Dr Lisa Roberts
Dr Lisa Roberts is an Arthritis Research UK senior lecturer in physiotherapy/consultant physiotherapist.
What does your work involve?
My two main roles, as a senior lecturer at the University of Southampton and consultant physiotherapist at Southampton General Hospital, enable me to undertake a mix of research and clinical work. My research programme (made up of three studies), involves measuring the communication and clinical decisions that are made between physiotherapists and people with back pain. In the first study, I visited patients at home (to understand their expectations) and observed their first consultations. I interviewed the physiotherapists (about what they think they said) and patients (about what they think they heard), which was fascinating.
In the current study, I’m observing the initial consultation and all physiotherapy treatments for patients with back pain, recording verbal communication, body language and how treatment decisions are made. The final study, planned for 2012, involves running workshops for physiotherapists to improve communication and decision-making and measure the effect on patient satisfaction and health outcomes.
How long has Arthritis Research UK been funding you?
My Arthritis Research UK fellowship started in 2007 and will be complete in 2013.
What’s the most important thing you've found out in the past 12 months? Why?
Previous research has suggested that patient-therapist relationships are more important to success than treatment techniques. One of the most interesting aspects of this work for me has been asking clinicians what they think they said about back pain diagnoses and asking patients what message they took home. It's interesting when these views concur and fascinating to see how and why differences arise. The findings are relevant to health professionals who seek to explain clinical findings to their patients.
What do you hope or expect to achieve as a result of your Arthritis Research UK funding?
The aim of my research programme is to listen to people who use the service, find out what they value most in healthcare consultations and improve communication to deliver better patient experience and outcomes.
What do you do in a typical day?
Some days are spent gathering data (observing treatment sessions) and analysing the interactions and decisions that occurred. Twice a week I’m at the hospital, either in clinic assessing and treating people with spinal and upper limb pain, teaching or helping colleagues design and deliver audits. The role is really varied and my clinical work helps keep me focused on how my research can make a difference and be applied in practice.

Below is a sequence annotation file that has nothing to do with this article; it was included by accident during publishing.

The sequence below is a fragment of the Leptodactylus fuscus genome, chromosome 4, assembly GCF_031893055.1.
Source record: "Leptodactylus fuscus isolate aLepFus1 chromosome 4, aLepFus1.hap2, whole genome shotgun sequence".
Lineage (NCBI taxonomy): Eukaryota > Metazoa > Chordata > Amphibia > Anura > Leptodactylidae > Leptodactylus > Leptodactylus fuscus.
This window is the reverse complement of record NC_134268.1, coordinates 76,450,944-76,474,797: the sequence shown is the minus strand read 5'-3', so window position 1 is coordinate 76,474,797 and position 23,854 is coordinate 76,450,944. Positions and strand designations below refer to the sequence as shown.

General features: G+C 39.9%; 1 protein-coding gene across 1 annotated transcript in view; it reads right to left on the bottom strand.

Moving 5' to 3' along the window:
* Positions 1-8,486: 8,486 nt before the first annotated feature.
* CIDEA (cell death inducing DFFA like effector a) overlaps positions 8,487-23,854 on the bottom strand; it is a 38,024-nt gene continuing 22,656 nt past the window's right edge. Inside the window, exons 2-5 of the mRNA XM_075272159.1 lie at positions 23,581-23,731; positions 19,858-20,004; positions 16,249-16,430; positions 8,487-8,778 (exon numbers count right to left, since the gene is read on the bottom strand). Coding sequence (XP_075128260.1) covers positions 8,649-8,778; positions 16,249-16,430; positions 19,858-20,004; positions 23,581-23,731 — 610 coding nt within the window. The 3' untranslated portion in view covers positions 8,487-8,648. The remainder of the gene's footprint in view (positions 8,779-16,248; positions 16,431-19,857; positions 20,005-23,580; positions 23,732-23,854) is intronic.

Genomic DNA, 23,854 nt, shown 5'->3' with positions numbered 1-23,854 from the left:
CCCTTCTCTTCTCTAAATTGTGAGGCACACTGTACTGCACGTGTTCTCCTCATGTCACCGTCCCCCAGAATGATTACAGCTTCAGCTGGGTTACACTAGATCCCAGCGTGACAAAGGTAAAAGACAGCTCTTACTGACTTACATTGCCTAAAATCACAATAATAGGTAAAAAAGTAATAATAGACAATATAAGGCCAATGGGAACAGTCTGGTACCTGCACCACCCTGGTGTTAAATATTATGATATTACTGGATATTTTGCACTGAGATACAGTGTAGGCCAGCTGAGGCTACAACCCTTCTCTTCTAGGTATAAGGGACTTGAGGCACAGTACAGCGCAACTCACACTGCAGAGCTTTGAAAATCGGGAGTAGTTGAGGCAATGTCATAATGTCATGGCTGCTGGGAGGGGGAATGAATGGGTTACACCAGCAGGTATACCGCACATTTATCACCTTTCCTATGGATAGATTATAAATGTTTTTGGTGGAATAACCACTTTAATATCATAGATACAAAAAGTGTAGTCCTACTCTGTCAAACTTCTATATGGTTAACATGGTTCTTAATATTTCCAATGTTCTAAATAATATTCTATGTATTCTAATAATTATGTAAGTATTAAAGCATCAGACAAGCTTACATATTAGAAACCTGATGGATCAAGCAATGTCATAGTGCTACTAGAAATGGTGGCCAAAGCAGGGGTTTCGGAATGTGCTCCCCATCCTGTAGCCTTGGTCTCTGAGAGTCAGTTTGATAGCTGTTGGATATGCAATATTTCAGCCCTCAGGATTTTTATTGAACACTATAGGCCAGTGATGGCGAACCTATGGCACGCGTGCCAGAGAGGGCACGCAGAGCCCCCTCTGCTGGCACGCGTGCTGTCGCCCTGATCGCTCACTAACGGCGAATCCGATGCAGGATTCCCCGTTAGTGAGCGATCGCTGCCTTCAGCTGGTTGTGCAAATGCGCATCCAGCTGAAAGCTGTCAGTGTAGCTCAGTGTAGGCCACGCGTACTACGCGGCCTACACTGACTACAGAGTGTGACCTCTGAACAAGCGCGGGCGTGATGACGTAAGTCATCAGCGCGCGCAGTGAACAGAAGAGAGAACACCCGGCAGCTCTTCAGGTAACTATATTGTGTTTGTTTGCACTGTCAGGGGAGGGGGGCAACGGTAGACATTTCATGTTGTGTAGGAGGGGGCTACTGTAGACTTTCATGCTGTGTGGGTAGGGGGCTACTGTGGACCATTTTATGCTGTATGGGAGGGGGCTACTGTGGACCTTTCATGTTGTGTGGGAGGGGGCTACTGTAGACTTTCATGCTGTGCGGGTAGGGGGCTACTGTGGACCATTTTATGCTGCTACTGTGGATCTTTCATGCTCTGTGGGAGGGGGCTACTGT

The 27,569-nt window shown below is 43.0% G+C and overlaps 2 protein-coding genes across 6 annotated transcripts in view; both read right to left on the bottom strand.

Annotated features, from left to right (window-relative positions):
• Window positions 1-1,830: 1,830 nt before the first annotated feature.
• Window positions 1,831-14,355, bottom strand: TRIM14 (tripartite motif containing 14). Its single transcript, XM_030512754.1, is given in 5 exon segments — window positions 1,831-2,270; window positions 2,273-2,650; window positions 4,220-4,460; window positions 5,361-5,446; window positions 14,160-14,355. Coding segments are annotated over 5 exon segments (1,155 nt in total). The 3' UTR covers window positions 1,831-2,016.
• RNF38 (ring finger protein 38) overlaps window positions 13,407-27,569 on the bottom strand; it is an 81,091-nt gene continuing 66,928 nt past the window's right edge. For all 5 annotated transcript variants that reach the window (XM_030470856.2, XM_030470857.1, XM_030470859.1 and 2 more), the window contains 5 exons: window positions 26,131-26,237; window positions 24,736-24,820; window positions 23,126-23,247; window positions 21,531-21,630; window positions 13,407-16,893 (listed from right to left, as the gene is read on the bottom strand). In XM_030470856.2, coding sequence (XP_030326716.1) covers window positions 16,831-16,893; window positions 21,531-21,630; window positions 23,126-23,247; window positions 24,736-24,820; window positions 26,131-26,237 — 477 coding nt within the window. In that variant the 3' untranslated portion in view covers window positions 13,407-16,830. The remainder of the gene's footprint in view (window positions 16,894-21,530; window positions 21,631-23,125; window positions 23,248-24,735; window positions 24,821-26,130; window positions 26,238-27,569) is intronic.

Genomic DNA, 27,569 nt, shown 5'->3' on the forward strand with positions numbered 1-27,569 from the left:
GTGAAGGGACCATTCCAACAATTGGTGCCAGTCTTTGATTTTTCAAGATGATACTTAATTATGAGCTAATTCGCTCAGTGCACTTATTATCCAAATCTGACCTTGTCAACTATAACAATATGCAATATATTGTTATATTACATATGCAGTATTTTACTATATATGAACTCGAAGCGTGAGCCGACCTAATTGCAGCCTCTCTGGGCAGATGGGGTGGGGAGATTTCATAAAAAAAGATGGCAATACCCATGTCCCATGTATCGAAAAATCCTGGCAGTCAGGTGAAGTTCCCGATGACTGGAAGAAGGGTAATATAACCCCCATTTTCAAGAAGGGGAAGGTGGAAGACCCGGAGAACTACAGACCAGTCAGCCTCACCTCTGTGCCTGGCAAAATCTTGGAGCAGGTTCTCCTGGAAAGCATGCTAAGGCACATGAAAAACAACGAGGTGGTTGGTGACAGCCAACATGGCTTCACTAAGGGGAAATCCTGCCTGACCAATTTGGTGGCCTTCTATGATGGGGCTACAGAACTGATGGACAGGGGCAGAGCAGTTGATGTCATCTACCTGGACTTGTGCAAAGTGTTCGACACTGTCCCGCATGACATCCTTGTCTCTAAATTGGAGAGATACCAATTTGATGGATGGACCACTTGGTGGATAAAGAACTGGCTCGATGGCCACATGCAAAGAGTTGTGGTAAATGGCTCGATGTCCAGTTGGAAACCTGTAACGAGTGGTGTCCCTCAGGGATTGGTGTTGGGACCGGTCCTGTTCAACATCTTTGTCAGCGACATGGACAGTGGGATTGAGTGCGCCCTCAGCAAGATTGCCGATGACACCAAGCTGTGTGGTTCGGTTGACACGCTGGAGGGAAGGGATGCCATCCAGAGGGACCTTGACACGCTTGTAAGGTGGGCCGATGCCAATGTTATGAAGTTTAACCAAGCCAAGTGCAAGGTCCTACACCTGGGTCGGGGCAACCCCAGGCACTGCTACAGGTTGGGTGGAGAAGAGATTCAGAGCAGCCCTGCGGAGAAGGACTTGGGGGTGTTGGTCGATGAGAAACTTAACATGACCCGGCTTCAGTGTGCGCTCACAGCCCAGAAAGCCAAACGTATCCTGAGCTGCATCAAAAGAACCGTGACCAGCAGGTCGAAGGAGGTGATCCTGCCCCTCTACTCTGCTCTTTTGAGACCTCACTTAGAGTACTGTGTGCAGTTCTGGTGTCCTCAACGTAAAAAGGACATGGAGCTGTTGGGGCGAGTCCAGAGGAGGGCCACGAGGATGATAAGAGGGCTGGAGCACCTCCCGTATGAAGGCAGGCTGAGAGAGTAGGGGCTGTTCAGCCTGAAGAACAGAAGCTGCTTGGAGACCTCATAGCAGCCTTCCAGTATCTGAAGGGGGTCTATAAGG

What's your greatest research achievement?
There have been two events that really stand out for me. The first was being awarded my fellowship from Arthritis Research UK and having this opportunity to focus on improving patients’ experiences, which I feel so passionate about. The second event happened in 2007 in Vancouver, at the World Confederation for Physical Therapy. Every four years, physiotherapists from around the world get together at a large conference and I was fortunate to receive a travel award from Arthritis Research UK to present work I'd been doing with colleagues from the Wessex Neurological Centre, reviewing 'red flags', which are signs and symptoms that suggest a patient with back pain may have a more serious underlying condition. This work received the only UK Outstanding Presentation award (1 of 17 worldwide), which was both a great surprise and honour. I'm really grateful to Arthritis Research UK for making both of these events possible.
Why did you choose to do this work?
The inspiration for this work came from clinical practice. I had often discussed with colleagues how two patients presenting with similar conditions could have such different outcomes, sparking an interest in 'non-specific treatment effects'. This work builds upon my PhD, which considered perceptions of control in people with back pain, and subsequent work undertaken by one of my MSc students, Sally Bucksey, who was also interested in communication.
Do you ever think about how your work can help people with arthritis?
Yes, I do! Every week, through my clinical work and research, I meet people with a range of different symptoms, often caused by arthritis. To hear how they manage these and the challenges they face keeps me motivated. I must confess that I also have a vested interest in this field as I was diagnosed with sero-negative arthritis when I was 19, which serves as a daily reminder of the importance of research in this area.
What would you do if you weren’t a clinician/researcher?
I’d probably develop my passion for dancing and finish my dance teacher training. I met my husband through ballroom and Latin American dancing, and when we finished our amateur exams (which took 12 years) we started our professional exams together, which are a lot more challenging!
I'm a mum to a very busy 8-year-old and we love spending time as a family, whether it’s working on brownie projects, activities at church, music, local history, arts and crafts or going on picnics and walks in the beautiful New Forest with friends and family. Apart from dancing, I’m involved in scouting and I work with the charity BackCare as a trustee; for the last 21 years I've helped to run evening hydrotherapy sessions for the Southampton branch. Life is certainly full and fun – I only wish there were more hours in the day!
This article first appeared in Arthritis Today Spring 2011, issue 152.